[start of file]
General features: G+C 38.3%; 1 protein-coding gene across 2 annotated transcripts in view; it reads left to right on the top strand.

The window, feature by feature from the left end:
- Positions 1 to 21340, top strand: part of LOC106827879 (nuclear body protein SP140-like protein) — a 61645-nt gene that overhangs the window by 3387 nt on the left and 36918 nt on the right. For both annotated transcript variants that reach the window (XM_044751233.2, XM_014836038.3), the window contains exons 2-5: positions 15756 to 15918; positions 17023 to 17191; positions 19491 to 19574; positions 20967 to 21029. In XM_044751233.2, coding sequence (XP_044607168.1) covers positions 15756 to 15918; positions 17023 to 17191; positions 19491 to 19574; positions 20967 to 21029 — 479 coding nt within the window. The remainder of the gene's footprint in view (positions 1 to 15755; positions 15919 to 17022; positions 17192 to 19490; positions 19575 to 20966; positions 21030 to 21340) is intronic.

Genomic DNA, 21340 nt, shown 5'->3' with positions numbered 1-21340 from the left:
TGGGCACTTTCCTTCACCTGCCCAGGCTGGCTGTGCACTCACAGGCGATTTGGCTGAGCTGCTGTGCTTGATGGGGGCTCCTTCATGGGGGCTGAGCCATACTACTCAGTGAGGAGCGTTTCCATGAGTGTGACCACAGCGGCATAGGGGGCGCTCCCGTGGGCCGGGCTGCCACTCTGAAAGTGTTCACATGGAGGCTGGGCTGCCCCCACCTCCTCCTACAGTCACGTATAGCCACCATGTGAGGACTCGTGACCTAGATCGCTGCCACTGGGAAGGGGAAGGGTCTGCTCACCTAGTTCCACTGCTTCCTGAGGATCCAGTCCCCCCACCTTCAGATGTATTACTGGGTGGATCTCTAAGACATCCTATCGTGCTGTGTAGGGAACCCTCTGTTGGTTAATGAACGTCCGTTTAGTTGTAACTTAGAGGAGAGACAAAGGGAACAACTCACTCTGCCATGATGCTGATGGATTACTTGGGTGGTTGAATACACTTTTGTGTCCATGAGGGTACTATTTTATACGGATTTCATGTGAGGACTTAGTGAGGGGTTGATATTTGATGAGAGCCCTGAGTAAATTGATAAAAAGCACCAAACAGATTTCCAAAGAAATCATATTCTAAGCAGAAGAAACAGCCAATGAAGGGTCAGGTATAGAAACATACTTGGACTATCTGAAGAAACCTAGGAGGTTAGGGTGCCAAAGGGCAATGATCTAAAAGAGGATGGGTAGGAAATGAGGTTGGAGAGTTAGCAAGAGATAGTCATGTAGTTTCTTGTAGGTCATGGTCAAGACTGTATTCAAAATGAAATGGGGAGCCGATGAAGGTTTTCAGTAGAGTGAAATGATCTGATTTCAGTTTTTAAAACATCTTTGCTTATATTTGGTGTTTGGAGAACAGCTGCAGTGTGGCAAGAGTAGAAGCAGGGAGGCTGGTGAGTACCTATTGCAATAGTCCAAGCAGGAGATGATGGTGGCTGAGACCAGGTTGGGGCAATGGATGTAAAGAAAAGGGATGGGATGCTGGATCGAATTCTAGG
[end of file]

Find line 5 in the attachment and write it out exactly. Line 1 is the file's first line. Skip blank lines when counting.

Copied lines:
TGGGCACTTTCCTTCACCTGCCCAGGCTGGCTGTGCACTCACAGGCGATTTGGCTGAGCTGCTGTGCTTGATGGGGGCTCCTTCATGGGGGCTGAGCCATACTACTCAGTGAGGAGCGTTTCCATGAGTGTGACCACAGCGGCATAGGGGGCGCTCCCGTGGGCCGGGCTGCCACTCTGAAAGTGTTCACATGGAGGCTGGGCTGCCCCCACCTCCTCCTACAGTCACGTATAGCCACCATGTGAGGACTCGTGACCTAGATCGCTGCCACTGGGAAGGGGAAGGGTCTGCTCACCTAGTTCCACTGCTTCCTGAGGATCCAGTCCCCCCACCTTCAGATGTATTACTGGGTGGATCTCTAAGACATCCTATCGTGCTGTGTAGGGAACCCTCTGTTGGTTAATGAACGTCCGTTTAGTTGTAACTTAGAGGAGAGACAAAGGGAACAACTCACTCTGCCATGATGCTGATGGATTACTTGGGTGGTTGAATACACTTTTGTGTCCATGAGGGTACTATTTTATACGGATTTCATGTGAGGACTTAGTGAGGGGTTGATATTTGATGAGAGCCCTGAGTAAATTGATAAAAAGCACCAAACAGATTTCCAAAGAAATCATATTCTAAGCAGAAGAAACAGCCAATGAAGGGTCAGGTATAGAAACATACTTGGACTATCTGAAGAAACCTAGGAGGTTAGGGTGCCAAAGGGCAATGATCTAAAAGAGGATGGGTAGGAAATGAGGTTGGAGAGTTAGCAAGAGATAGTCATGTAGTTTCTTGTAGGTCATGGTCAAGACTGTATTCAAAATGAAATGGGGAGCCGATGAAGGTTTTCAGTAGAGTGAAATGATCTGATTTCAGTTTTTAAAACATCTTTGCTTATATTTGGTGTTTGGAGAACAGCTGCAGTGTGGCAAGAGTAGAAGCAGGGAGGCTGGTGAGTACCTATTGCAATAGTCCAAGCAGGAGATGATGGTGGCTGAGACCAGGTTGGGGCAATGGATGTAAAGAAAAGGGATGGGATGCTGGATCGAATTCTAGG